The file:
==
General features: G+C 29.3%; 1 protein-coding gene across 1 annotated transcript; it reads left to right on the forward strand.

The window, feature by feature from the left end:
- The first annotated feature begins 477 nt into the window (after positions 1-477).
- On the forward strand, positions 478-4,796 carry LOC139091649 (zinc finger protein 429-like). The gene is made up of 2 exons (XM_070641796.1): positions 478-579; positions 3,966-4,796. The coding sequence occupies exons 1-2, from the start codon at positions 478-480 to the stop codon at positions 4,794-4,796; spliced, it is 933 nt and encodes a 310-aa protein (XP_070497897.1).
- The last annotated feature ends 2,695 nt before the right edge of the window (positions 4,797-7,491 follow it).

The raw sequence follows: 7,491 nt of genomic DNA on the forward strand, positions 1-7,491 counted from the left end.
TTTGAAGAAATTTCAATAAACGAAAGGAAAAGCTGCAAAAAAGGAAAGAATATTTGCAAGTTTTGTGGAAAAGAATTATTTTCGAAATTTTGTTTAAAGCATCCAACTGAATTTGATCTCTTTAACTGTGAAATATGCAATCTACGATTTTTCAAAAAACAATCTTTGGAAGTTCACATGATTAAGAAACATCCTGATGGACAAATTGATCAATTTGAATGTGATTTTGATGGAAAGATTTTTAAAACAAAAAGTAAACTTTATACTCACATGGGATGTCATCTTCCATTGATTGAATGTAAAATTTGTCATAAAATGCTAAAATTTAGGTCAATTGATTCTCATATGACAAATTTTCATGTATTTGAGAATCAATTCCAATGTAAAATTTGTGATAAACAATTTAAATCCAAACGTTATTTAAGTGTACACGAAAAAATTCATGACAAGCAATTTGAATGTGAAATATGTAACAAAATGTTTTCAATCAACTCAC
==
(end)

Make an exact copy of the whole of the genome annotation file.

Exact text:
General features: G+C 29.3%; 1 protein-coding gene across 1 annotated transcript; it reads left to right on the forward strand.

The window, feature by feature from the left end:
- The first annotated feature begins 477 nt into the window (after positions 1-477).
- On the forward strand, positions 478-4,796 carry LOC139091649 (zinc finger protein 429-like). The gene is made up of 2 exons (XM_070641796.1): positions 478-579; positions 3,966-4,796. The coding sequence occupies exons 1-2, from the start codon at positions 478-480 to the stop codon at positions 4,794-4,796; spliced, it is 933 nt and encodes a 310-aa protein (XP_070497897.1).
- The last annotated feature ends 2,695 nt before the right edge of the window (positions 4,797-7,491 follow it).

The raw sequence follows: 7,491 nt of genomic DNA on the forward strand, positions 1-7,491 counted from the left end.
TTTGAAGAAATTTCAATAAACGAAAGGAAAAGCTGCAAAAAAGGAAAGAATATTTGCAAGTTTTGTGGAAAAGAATTATTTTCGAAATTTTGTTTAAAGCATCCAACTGAATTTGATCTCTTTAACTGTGAAATATGCAATCTACGATTTTTCAAAAAACAATCTTTGGAAGTTCACATGATTAAGAAACATCCTGATGGACAAATTGATCAATTTGAATGTGATTTTGATGGAAAGATTTTTAAAACAAAAAGTAAACTTTATACTCACATGGGATGTCATCTTCCATTGATTGAATGTAAAATTTGTCATAAAATGCTAAAATTTAGGTCAATTGATTCTCATATGACAAATTTTCATGTATTTGAGAATCAATTCCAATGTAAAATTTGTGATAAACAATTTAAATCCAAACGTTATTTAAGTGTACACGAAAAAATTCATGACAAGCAATTTGAATGTGAAATATGTAACAAAATGTTTTCAATCAACTCAC